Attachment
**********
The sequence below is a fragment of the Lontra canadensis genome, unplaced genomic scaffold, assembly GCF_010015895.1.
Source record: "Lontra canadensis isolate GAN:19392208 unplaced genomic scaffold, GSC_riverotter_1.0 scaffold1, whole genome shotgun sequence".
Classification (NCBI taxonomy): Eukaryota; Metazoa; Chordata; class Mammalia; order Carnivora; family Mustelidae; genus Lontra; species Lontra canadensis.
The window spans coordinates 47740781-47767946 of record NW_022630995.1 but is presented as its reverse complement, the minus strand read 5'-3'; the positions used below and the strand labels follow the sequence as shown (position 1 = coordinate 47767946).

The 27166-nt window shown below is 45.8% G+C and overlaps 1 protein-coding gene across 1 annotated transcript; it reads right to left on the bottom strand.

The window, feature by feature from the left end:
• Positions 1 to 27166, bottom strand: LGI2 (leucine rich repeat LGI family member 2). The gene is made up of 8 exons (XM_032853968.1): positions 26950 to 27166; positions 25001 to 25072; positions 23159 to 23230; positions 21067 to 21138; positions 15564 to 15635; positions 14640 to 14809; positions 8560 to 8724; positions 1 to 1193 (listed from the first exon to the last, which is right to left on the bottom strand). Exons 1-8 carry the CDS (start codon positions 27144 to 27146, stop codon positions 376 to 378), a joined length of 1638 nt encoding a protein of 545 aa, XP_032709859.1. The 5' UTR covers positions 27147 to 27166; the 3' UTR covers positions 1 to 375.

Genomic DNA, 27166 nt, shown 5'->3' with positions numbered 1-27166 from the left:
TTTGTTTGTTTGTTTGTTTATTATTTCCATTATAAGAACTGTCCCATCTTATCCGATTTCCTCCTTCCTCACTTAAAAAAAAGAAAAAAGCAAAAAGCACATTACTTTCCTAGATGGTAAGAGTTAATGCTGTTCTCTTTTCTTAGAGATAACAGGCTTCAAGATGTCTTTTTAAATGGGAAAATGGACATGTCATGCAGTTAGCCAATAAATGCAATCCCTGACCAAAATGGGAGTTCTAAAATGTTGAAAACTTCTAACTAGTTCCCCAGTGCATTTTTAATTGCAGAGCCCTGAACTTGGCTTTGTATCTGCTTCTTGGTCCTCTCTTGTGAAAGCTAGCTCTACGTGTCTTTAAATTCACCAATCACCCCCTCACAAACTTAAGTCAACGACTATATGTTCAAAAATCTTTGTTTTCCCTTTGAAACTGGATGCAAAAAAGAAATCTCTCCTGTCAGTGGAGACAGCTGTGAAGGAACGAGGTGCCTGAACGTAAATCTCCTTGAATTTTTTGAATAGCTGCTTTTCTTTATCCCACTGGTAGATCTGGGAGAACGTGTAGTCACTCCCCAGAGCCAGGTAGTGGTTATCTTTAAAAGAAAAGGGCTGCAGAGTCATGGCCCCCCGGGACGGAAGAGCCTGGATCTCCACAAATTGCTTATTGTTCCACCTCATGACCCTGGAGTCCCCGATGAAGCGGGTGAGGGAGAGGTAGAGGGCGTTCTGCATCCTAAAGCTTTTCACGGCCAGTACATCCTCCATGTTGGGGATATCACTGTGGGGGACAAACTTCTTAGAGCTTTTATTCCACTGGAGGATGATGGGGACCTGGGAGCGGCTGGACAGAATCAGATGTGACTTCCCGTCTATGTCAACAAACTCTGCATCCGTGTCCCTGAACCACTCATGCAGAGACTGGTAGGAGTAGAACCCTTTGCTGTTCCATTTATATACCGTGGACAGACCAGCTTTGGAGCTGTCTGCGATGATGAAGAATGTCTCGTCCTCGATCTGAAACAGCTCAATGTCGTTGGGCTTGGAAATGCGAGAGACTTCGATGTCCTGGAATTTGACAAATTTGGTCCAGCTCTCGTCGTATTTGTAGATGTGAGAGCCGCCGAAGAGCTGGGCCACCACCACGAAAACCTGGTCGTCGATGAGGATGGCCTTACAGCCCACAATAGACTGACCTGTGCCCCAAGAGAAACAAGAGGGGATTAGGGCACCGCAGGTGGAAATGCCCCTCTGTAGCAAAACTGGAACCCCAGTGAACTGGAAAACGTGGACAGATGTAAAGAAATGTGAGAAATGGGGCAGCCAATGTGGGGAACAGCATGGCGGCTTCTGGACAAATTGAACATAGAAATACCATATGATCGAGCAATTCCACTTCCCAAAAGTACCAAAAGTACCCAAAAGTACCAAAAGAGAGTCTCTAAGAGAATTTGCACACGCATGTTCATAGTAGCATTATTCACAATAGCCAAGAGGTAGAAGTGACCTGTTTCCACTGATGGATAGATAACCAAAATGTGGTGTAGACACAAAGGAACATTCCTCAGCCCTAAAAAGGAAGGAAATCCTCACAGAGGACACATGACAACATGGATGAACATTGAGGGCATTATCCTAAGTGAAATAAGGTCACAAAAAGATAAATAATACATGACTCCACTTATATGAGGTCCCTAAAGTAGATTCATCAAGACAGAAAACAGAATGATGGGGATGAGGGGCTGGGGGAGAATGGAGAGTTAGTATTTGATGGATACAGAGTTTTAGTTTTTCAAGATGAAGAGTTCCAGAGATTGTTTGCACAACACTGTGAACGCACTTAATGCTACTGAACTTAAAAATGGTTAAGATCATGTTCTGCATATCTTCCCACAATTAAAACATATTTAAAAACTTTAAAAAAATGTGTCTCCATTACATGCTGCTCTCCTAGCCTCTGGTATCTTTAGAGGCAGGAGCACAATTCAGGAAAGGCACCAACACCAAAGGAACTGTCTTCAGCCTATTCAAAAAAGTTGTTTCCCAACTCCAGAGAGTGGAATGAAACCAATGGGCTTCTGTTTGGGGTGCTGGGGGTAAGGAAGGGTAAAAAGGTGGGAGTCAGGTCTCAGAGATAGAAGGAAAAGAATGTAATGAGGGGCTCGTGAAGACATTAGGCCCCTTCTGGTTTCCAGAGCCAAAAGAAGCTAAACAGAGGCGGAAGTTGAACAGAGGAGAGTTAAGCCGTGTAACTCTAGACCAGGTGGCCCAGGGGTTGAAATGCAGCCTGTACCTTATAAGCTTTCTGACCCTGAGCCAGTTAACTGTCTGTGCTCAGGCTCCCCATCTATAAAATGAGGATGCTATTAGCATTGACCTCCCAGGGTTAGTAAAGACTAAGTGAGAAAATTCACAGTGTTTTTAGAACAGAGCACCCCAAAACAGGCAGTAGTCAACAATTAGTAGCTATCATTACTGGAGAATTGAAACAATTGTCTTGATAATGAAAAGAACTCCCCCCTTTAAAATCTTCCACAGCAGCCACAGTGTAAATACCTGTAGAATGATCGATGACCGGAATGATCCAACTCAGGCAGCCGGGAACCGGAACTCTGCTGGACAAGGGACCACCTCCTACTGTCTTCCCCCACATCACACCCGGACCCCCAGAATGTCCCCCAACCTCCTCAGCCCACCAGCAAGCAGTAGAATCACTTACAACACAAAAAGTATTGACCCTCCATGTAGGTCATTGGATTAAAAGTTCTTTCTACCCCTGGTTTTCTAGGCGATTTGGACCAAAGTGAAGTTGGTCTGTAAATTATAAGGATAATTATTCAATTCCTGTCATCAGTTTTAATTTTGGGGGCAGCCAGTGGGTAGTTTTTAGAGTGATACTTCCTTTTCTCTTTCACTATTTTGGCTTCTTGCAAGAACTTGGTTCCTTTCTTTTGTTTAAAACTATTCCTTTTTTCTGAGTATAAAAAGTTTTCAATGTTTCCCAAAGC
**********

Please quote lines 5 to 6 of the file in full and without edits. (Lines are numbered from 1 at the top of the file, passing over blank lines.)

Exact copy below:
The 27166-nt window shown below is 45.8% G+C and overlaps 1 protein-coding gene across 1 annotated transcript; it reads right to left on the bottom strand.

The window, feature by feature from the left end: